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[ir-i-proh-chuh-buh l] /ˌɪr ɪˈproʊ tʃə bəl/
not reproachable; free from blame.
Origin of irreproachable
1625-35; ir-2 + reproachable
Related forms
irreproachableness, irreproachability, noun
irreproachably, adverb
blameless, impeccable, unflawed. Unabridged
Based on the Random House Dictionary, © Random House, Inc. 2015.
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Examples from the Web for irreproachable
Contemporary Examples
Historical Examples
  • His talents were more than respectable, his life was irreproachable, he was wealthy and yet not a spendthrift.

    Dorothy's Double G. A. Henty
  • A suit of this kind should be as irreproachable in fit and finish as a tailor can make it.

    A Woman Tenderfoot Grace Gallatin Seton-Thompson
  • The irreproachable private character of the President, and of all the members of his administration, is known and respected.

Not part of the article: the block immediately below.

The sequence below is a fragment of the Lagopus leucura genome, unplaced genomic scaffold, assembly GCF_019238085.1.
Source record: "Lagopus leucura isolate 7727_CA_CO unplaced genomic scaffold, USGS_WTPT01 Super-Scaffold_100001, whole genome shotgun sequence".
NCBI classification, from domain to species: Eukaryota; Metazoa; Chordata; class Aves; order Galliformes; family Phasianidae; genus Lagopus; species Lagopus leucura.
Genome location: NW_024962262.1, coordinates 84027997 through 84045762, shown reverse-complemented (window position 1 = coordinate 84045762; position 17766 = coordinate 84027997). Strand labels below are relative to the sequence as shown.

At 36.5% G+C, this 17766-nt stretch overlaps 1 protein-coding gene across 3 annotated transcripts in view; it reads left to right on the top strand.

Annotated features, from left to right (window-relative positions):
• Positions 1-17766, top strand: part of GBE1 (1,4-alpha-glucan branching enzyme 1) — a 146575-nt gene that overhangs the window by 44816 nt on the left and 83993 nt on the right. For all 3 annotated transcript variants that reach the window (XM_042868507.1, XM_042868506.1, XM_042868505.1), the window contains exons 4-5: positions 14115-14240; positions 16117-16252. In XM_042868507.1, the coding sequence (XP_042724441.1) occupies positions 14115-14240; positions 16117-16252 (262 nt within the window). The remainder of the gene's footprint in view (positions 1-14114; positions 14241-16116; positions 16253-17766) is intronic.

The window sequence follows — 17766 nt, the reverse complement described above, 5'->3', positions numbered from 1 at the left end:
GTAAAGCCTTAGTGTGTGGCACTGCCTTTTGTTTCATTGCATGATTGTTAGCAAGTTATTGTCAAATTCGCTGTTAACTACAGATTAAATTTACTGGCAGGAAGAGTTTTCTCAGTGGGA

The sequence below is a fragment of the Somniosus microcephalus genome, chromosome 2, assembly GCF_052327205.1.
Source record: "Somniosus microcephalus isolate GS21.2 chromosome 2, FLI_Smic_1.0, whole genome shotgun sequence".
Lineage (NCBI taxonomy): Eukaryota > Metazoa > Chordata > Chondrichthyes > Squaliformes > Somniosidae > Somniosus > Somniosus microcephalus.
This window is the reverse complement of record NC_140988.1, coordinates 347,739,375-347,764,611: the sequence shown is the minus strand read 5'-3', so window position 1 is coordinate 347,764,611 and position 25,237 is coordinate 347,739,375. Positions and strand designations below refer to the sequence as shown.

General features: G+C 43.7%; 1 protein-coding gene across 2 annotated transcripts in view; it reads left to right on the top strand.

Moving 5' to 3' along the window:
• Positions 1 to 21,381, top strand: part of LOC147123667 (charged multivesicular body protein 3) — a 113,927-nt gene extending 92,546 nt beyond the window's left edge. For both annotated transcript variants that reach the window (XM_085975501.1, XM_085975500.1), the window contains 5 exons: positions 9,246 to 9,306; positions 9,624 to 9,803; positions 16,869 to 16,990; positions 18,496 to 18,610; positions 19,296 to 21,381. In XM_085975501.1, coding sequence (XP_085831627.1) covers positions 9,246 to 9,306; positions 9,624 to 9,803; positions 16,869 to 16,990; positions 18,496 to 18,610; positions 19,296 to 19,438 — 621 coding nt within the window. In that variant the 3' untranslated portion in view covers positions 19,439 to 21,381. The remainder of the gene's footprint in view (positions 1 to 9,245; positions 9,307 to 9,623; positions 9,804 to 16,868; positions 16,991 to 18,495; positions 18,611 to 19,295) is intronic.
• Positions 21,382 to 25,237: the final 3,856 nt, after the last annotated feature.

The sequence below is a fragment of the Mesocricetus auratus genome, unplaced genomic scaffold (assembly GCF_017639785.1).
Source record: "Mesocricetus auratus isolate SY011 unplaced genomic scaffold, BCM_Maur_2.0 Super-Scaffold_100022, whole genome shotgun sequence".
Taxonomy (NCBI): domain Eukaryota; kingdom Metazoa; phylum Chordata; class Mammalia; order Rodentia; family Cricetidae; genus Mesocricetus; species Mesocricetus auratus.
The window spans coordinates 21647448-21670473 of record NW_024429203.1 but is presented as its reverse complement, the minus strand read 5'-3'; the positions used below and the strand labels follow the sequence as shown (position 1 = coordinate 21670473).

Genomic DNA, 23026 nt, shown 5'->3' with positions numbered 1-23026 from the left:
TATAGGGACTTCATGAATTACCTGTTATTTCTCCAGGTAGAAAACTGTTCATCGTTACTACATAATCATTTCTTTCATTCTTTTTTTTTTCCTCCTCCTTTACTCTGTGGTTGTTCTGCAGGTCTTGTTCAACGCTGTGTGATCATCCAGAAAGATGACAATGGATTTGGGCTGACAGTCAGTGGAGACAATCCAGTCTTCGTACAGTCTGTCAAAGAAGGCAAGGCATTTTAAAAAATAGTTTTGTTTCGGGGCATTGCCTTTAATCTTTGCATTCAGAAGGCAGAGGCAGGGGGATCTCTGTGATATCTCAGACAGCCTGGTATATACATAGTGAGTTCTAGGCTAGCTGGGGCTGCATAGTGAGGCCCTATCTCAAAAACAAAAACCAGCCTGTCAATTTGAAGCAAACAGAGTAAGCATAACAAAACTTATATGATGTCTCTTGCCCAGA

Peace with Mexico Albert Gallatin
  • The evening clothes were irreproachable; so were the frock coat and a morning suit.

    Ruggles of Red Gap Harry Leon Wilson
  • He was, in my estimation, "the fearless and irreproachable knight," the Bayard of the army.

  • "If they be moral and of irreproachable reputation," said Mrs. Ricketts.

    The Daltons, Volume I (of II) Charles James Lever
  • On the other hand, to pretend that she was an irreproachable wife seems as hazardous as to affirm her misconduct.

    Queens of the French Stage H. Noel Williams
  • The first game was irreproachable—every child was sitting on the floor.

    A Labrador Doctor Wilfred Thomason Grenfell
  • With the discovery a thought of the most irreproachable benevolence possessed me.

    The Mirror of Kong Ho Ernest Bramah
British Dictionary definitions for irreproachable


not deserving reproach; blameless
Derived Forms
irreproachability, irreproachableness, noun
irreproachably, adverb
Collins English Dictionary - Complete & Unabridged 2012 Digital Edition
© William Collins Sons & Co. Ltd. 1979, 1986 © HarperCollins
Publishers 1998, 2000, 2003, 2005, 2006, 2007, 2009, 2012
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Word Origin and History for irreproachable

1630s, from French irréprochable (15c.), from assimilated form of in- "not, opposite of" (see in- (1)) + réprochable (see reproach). Related: Irreproachably.

Online Etymology Dictionary, © 2010 Douglas Harper
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